China’s trade shrinks as COVID curbs, global slowdown bite | Business and Economy

China’s exports and imports unexpectedly fell in October, the first collapse since May 2020, due to a perfect storm of domestic COVID-19 lockdowns and risks to The global recession has dampened demand and darkened the outlook for the troubled economy.

The bleak data underscores the challenges for China’s policymakers as they continue to tighten infection control measures and try to navigate broad pressures from inflation, rising interest rates global interest rates and global recession.

Exports in October fell 0.3 percent from a year earlier, a sharp turnaround from a 5.7 percent gain in September, official data showed. on Monday, and was well below analysts’ expectations of 4.3 percent growth. This is the worst performance since May 2020.

The data suggest that demand remains generally weak, and analysts warn of further difficulties for exporters in the coming months, increasing further pressure on manufacturing sector in the country and the world’s second largest economy with persistent COVID-19 curbs and persistent asset weakness.

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Chinese exporters have been unable to take advantage of the yuan’s weakening since April and the end-of-year shopping season, underscoring concerns for global consumers and businesses.

The yuan on Monday eased from more than a one-week high against the dollar hit in the previous session, as weak trade data and Beijing’s vow to continue its tough COVID-19 strategy – COVID has hurt feelings.

“Weak export growth may reflect poor external demand as well as supply disruptions due to the COVID outbreak,” said Zhiwei Zhang, chief economist at Pinpoint Asset Management, citing the disruption. COVID at the Foxconn factory, a major Apple supplier, as an example. .

Apple said it expects to launch higher-end iPhone 14 models after major production cuts at its virus-hit Zhengzhou plant.

“Looking forward, we think that exports will decline further in the coming months… We think that the strong financial pressures and the decline in real income from inflation will push the global economy into recession next year,” said Zichun Huang, an economist at Capital Economics. .

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Growth in auto exports in terms of volume also slowed sharply to 60 percent year-on-year from 106 percent in September, according to Reuters calculations based on data from customs data, reflecting the shift in demand for goods to services in major economies.

COVID China
China has stuck to a strict COVID policy for nearly three years with no end in sight [File: Bloomberg]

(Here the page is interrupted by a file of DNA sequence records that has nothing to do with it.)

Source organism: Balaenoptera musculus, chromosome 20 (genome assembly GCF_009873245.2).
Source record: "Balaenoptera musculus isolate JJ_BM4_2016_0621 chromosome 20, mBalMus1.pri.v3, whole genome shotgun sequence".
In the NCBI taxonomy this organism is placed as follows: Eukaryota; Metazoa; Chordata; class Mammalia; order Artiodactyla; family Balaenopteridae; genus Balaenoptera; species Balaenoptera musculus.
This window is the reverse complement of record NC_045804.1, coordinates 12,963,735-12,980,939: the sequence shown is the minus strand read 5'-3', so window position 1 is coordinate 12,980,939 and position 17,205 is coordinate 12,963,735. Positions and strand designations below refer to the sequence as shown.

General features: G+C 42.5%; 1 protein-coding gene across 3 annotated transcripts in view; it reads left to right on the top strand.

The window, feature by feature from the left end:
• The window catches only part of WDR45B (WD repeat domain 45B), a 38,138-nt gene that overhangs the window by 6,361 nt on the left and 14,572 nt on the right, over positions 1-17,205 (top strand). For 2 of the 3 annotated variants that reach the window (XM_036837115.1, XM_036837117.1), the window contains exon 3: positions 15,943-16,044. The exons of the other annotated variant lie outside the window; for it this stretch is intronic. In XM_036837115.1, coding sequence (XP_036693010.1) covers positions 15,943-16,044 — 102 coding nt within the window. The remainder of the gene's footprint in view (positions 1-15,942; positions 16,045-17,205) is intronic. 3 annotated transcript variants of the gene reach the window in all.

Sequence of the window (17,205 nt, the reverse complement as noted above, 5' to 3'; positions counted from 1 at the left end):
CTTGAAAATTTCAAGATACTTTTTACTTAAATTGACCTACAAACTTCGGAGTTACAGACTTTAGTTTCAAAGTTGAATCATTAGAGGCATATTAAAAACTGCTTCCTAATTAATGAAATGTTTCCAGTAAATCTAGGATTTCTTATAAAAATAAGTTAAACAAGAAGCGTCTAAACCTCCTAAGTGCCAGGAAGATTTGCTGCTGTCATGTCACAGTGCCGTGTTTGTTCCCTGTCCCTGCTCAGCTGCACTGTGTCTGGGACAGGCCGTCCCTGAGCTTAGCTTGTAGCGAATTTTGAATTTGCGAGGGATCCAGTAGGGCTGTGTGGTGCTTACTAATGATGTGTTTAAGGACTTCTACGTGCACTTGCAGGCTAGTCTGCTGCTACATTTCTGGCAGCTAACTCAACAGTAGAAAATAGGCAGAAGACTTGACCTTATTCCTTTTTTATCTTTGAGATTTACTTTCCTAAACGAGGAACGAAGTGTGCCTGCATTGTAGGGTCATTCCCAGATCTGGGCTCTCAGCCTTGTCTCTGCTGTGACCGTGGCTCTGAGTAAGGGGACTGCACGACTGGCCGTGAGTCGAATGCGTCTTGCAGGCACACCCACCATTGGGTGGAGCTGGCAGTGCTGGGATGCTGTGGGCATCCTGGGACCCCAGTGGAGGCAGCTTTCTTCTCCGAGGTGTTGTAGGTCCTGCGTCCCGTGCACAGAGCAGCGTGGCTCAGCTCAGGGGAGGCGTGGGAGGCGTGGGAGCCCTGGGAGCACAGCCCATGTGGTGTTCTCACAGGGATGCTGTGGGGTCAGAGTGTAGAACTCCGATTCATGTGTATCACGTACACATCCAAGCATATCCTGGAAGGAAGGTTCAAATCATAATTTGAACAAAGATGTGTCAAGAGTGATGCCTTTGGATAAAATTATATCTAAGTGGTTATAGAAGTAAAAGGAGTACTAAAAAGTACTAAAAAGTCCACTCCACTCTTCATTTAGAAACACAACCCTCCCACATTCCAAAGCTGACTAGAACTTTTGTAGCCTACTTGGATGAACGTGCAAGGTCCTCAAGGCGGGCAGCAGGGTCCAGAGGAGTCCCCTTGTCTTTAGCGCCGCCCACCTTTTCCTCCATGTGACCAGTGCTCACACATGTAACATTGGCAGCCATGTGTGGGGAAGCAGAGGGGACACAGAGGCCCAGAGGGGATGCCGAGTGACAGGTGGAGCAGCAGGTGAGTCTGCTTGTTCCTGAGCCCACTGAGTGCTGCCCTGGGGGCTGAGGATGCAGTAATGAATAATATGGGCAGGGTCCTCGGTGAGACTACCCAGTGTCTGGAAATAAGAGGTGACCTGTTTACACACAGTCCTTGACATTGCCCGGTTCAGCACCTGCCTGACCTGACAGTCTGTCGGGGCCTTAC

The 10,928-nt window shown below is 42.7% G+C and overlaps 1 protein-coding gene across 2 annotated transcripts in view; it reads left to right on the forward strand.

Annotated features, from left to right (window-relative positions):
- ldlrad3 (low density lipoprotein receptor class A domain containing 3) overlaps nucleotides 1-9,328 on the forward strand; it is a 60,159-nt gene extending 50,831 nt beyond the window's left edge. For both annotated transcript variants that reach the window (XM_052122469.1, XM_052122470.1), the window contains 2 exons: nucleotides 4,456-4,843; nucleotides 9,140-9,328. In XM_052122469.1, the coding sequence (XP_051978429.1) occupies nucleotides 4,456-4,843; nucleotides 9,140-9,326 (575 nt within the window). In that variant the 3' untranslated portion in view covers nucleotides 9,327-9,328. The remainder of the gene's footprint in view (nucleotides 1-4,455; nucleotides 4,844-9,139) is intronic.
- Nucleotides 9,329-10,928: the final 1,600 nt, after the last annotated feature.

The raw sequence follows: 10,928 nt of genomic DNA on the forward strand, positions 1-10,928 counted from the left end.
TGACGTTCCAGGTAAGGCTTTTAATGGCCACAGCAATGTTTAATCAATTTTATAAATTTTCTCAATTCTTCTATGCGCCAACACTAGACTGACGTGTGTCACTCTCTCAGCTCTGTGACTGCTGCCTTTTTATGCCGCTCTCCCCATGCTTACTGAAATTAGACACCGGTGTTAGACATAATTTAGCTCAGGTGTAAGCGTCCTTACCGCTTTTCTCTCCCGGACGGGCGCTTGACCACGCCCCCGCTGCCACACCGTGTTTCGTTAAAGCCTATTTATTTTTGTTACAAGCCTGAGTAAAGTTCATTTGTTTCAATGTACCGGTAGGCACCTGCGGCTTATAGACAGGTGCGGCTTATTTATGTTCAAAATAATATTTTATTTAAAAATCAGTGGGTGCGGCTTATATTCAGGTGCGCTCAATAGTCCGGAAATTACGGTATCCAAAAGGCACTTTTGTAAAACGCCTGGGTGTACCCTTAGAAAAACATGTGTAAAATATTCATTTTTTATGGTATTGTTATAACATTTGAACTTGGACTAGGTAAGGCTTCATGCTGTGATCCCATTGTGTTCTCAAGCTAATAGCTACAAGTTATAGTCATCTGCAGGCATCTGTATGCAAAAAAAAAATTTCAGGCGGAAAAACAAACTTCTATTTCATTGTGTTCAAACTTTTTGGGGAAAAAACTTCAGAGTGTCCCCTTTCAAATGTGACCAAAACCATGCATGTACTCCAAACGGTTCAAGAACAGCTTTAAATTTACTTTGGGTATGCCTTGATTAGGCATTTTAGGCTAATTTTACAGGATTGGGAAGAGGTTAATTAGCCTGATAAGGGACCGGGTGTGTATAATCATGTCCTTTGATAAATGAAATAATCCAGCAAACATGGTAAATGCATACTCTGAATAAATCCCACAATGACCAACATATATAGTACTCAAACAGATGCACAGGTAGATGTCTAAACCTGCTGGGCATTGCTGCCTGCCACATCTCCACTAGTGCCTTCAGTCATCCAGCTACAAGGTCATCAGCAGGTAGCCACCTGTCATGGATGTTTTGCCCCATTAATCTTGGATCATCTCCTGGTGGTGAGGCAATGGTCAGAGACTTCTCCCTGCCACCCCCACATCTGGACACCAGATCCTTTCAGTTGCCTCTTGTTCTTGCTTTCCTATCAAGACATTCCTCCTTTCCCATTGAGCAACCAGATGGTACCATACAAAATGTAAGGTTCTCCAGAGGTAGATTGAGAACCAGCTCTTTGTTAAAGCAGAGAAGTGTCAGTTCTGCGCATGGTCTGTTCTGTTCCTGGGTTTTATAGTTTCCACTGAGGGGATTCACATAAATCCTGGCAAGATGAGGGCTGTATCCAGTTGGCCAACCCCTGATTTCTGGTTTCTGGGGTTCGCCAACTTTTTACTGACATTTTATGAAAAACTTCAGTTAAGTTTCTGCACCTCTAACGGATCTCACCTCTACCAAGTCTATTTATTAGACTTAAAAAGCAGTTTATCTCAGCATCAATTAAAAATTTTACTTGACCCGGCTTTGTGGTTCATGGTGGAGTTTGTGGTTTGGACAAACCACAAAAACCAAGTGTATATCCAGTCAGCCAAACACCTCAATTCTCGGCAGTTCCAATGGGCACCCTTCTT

Nearly three years into the pandemic, China has stuck to a strict COVID-19 policy that has exacted a heavy economic toll and caused frustration and exhaustion.

Feeble October business and trade figures suggest the economy is struggling to get out of the mud in the final quarter of 2022 after reporting a faster-than-expected recovery in the third quarter.

The war in Ukraine, which has fueled already high global inflation, has added to geopolitical tensions and dampened business activity.

Chinese politicians pledged last week to prioritize economic growth and pursue reforms, allaying fears that ideology may take precedence as President Xi begins a new term in office. Jinping and continued the disruptive shutdown without a clear exit strategy.

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Warm domestic demand, weighed down in part by the COVID-19 shutdown and shutdown in October, hurt importers.

Shipments fell 0.7 percent from a 0.3 percent gain in September, below forecasts of 0.1 percent, marking the weakest output since August 2020.

The strong impact on demand from the strict pandemic measures and the decline in assets was also highlighted by a large number of Chinese imports; Soybean purchases fell to an eight-year low last month while imports of copper and coal also fell.

On top of the global outbreak, weak domestic consumption will put more strain on China’s economy for some time to come, analysts said.

“Weak domestic demand is the main obstacle to China’s short-term recovery and long-term growth trajectory,” said Bruce Pang, chief economist at Jones Lang Lasalle.

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